He limped, and I was limping too.
I almost spoke to him,
But we looked past each other.
I had a heel spur, or a hole in my heel,
Nasty stuff, partisan, too, with irritability.
The sky had about eight colors in it, like it was healing from something
It hadn’t been told of.
Joe Cocker was singing what sounded like “Unchange My Heart.”
I knew around four hundred and fifty people.
My lower legs flared out a little bit, so that I looked like I was made of glass.
I was driving something the size of Edinboro.
When my mother was born, she named me Leif, pronouncing it Life,
After life on earth.
Whether in my mind or close to where I was standing,
Whether I was strong or just thought I was strong,
Teachers still called to me, the city and I were still a decent match.
Every minute a strong train wished itself through.
I saw the clear thin ropes attached to long-stemmed roses
Hanging in windows over the highway.
I could feel people walking on top of the ground.
When I first wrote that last piece, I said she is going to love this,
And she didn’t, and then wrote to tell me she did.
Back at the time when people were everything,
When sitting with them was almost as great, there was a second
Major difference that I still couldn’t put my finger on.
Now “we’re” reliably in the background,
Less nervously in charge,
Miles of dry runs past the fading point.
Imagine saying, You won’t get anywhere
Without your particles.
Brain stuff, too, the brain as a bed
And the colors of the pills we’re going to hold.
The way science has said it
Will draw us the same strange picture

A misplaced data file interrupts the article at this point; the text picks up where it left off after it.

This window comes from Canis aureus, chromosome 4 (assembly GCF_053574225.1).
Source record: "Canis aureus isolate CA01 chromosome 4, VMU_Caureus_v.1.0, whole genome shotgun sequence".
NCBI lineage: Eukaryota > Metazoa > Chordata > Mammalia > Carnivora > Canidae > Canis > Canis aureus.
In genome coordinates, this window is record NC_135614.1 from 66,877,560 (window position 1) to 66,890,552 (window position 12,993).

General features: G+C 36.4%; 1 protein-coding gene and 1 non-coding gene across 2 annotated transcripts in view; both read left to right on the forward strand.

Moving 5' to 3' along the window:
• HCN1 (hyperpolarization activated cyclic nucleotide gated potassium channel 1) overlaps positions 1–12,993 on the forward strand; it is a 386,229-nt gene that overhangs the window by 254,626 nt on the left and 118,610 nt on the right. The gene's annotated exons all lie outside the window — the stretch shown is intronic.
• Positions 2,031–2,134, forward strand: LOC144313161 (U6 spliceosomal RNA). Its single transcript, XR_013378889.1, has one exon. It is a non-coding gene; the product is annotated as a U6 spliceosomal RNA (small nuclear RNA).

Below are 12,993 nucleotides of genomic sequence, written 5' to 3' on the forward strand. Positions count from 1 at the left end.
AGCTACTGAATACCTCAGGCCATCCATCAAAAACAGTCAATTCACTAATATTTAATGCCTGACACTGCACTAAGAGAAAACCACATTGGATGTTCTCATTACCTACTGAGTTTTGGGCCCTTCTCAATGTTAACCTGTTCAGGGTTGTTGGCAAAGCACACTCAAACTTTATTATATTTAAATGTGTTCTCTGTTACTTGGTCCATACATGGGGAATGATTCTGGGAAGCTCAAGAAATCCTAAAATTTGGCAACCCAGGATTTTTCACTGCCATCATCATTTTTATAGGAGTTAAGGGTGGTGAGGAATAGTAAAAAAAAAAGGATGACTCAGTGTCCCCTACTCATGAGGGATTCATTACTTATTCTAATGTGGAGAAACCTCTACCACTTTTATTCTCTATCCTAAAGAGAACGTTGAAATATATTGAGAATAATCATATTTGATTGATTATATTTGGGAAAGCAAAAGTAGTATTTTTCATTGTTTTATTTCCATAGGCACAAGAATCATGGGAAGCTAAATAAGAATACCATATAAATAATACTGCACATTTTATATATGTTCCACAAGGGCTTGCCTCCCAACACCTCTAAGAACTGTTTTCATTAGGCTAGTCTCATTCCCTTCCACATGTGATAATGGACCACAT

People have always been asking for,
Like the life it’s slave to isn’t riddle enough.
It could have been Yogi Berra who said
You are only as good as your last poem.
There was something wrong with the drawers,
The kind of place where they sew up your lips
And try to tempt you into conversation,
Curtains that were impossible to clean.
No matter what you put in my stomach,
You want me back in my arms,
Everything taken home
And strobed, and the rain
Sprocketed. He limped, and I was limping
Too. I saw a mess of wild boar, scared
To death just driving past them.
Later there were some drops, just a few,
As I switched to the lake.
The owner rolled out an awning and someone screamed “Wunderbar!”
A man turned his head in this direction, his glasses
Barely hanging off the tip of his nose.
A woman thought, I’m going to have a baby,
And a man beeped at her—she was in the way of his car.
He limped, and I was limping too.
lebt in: Baltimore, Vereinigte Staaten
Donald Berger wurde 1956 in New York City, genauer gesagt in Queens geboren und wuchs in den Bundesstaaten New York und Massachusetts auf. Er studierte an der University of Massachusetts und der University of Washington. Insgesamt vier Jahre lebte er in Deutschland, teils als Fulbright Fellow Stipendiat in Tübingen, teils als Stipendiat am Wissenschaftskolleg zu Berlin.
Berger hat an der University of Maryland und am Montgomery College Literatur und kreatives Schreiben unterrichtet, und lehrt derzeit an der Johns Hopkins University in Baltimore.
Donald Berger ist ein Dokumentarist seines Lebens und der vergehenden Zeit. Er nimmt in den Text, was und wer ihm begegnet: Freunde, deutsche und amerikanische Dichterkollegen, Superman und Brando, Lincoln und Whitman – alles dient ihm dazu, das Vergehende im Wort zu bannen. Seine Sprache ist eine gehörte. Sie ist nah am Alltag, lakonisch, dennoch rhapsodisch, destilliert in einer raffinierten Syntax.
Seine Prosa und seine Gedichte sind zudem in zahlreichen Zeitschriften publiziert worden, u.a. in The New Republic, Slate, Conjunctions, Colorado Review, Ironwood, The Iowa Review, TriQuarterly, Fence, The Massachusetts Review, und in Magazinen in Berlin, Leipzig und Budapest.
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